Systematicity Emerges in Transformers when Abstract Grammatical Roles Guide Attention
Ayush K Chakravarthy
Jacob Labe Russin
Proceedings of the 2022 Conference of the North American Chapter of the Association for Computational Linguistics: Human Language Technologies: Student Research Workshop
Systematicity is thought to be a key inductive bias possessed by humans that is lacking in standard natural language processing systems such as those utilizing transformers. In this work, we investigate the extent to which the failure of transformers on systematic generalization tests can be attributed to a lack of linguistic abstraction in its attention mechanism. We develop a novel modification to the transformer by implementing two separate input streams: a role stream controls the attention distributions (i.e., queries and keys) at each layer, and a filler stream determines the values. Our results show that when abstract role labels are assigned to input sequences and provided to the role stream, systematic generalization is improved.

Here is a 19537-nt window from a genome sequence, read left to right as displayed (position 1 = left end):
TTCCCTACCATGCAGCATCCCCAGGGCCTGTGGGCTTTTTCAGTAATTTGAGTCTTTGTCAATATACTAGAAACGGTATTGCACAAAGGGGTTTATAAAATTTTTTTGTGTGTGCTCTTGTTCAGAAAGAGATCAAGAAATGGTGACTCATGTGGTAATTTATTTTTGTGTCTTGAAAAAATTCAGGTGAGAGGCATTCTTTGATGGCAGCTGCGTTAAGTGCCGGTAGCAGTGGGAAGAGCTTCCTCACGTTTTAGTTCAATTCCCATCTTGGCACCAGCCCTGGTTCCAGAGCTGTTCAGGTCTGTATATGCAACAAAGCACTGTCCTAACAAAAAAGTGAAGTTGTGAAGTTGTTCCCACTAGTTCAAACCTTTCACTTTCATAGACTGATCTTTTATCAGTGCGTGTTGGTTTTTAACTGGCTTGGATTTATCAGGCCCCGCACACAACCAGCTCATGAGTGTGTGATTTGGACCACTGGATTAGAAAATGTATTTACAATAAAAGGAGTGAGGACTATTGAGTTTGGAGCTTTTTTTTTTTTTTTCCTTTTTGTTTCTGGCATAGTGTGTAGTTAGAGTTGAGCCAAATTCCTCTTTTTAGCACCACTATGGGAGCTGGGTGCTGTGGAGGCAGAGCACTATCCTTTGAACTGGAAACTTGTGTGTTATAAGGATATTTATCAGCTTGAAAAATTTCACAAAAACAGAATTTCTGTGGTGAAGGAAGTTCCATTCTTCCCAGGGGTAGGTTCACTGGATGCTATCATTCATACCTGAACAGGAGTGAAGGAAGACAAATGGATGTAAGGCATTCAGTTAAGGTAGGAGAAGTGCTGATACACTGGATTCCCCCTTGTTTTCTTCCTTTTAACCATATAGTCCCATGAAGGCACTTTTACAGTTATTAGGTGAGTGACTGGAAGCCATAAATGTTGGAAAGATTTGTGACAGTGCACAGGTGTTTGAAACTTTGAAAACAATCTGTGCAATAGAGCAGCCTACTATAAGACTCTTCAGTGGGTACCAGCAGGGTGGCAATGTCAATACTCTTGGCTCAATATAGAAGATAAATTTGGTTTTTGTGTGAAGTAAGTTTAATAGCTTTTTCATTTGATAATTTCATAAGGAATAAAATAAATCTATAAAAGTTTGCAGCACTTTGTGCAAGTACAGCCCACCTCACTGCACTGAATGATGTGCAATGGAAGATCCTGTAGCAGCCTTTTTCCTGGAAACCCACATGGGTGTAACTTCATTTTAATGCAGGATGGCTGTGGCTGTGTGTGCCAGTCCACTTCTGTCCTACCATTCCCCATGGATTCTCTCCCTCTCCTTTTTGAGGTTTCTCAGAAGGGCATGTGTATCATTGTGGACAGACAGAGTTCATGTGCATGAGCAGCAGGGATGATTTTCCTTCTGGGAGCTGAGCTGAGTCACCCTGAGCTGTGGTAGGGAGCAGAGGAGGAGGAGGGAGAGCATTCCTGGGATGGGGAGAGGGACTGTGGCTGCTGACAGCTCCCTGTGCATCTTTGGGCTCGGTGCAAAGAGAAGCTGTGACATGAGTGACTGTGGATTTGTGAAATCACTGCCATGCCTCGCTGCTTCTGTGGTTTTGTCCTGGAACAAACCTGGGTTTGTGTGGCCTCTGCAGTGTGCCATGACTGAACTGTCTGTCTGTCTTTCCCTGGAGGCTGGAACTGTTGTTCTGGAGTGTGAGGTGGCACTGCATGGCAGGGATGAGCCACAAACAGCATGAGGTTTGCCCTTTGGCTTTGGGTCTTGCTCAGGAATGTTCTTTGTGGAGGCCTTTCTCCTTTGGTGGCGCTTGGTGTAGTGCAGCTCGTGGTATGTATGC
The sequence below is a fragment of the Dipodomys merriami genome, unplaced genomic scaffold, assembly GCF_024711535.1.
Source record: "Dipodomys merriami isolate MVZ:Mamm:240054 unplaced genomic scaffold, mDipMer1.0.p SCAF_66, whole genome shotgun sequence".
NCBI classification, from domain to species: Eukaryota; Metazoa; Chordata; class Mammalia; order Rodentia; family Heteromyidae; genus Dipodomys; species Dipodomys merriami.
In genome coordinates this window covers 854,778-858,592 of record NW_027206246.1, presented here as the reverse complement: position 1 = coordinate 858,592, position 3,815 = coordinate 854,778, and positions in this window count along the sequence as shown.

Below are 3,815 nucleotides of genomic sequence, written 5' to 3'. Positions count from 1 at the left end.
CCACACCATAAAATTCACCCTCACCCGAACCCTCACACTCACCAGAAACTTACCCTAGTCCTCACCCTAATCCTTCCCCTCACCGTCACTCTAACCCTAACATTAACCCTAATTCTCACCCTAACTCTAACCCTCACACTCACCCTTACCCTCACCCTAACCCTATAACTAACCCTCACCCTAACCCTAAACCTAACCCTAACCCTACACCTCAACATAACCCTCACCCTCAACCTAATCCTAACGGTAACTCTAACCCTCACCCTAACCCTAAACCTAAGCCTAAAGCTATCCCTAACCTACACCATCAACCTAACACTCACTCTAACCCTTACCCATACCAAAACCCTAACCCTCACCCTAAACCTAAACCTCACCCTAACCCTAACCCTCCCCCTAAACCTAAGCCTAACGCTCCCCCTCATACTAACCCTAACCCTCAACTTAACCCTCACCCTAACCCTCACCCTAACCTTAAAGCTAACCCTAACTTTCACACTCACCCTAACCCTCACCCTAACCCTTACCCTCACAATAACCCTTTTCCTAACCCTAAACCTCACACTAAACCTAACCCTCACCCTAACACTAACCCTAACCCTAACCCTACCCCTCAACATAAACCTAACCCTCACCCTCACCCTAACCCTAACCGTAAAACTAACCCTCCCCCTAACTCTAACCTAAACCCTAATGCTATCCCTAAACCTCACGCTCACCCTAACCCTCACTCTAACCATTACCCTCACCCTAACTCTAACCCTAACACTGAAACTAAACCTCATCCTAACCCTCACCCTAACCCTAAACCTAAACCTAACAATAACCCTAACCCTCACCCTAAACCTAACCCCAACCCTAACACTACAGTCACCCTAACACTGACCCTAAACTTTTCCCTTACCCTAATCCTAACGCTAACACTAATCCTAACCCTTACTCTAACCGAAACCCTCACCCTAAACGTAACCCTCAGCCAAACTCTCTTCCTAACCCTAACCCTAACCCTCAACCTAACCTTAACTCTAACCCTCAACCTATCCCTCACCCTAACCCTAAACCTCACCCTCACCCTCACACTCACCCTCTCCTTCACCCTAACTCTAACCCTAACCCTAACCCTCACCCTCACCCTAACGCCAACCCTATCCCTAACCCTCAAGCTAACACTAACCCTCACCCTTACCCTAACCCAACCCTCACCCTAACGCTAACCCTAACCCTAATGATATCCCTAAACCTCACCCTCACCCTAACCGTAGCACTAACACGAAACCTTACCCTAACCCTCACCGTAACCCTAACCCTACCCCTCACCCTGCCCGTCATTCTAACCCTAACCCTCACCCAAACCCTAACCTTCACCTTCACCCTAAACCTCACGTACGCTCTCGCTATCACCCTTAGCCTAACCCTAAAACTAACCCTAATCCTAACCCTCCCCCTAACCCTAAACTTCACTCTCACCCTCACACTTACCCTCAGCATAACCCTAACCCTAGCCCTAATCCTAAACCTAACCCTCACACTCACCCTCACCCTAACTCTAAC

Compositional Generalization by Factorizing Alignment and Translation
Proceedings of the 58th Annual Meeting of the Association for Computational Linguistics: Student Research Workshop
Standard methods in deep learning for natural language processing fail to capture the compositional structure of human language that allows for systematic generalization outside of the training distribution. However, human learners readily generalize in this way, e.g. by applying known grammatical rules to novel words. Inspired by work in cognitive science suggesting a functional distinction between systems for syntactic and semantic processing, we implement a modification to an existing approach in neural machine translation, imposing an analogous separation between alignment and translation. The resulting architecture substantially outperforms standard recurrent networks on the SCAN dataset, a compositional generalization task, without any additional supervision. Our work suggests that learning to align and to translate in separate modules may be a useful heuristic for capturing compositional structure.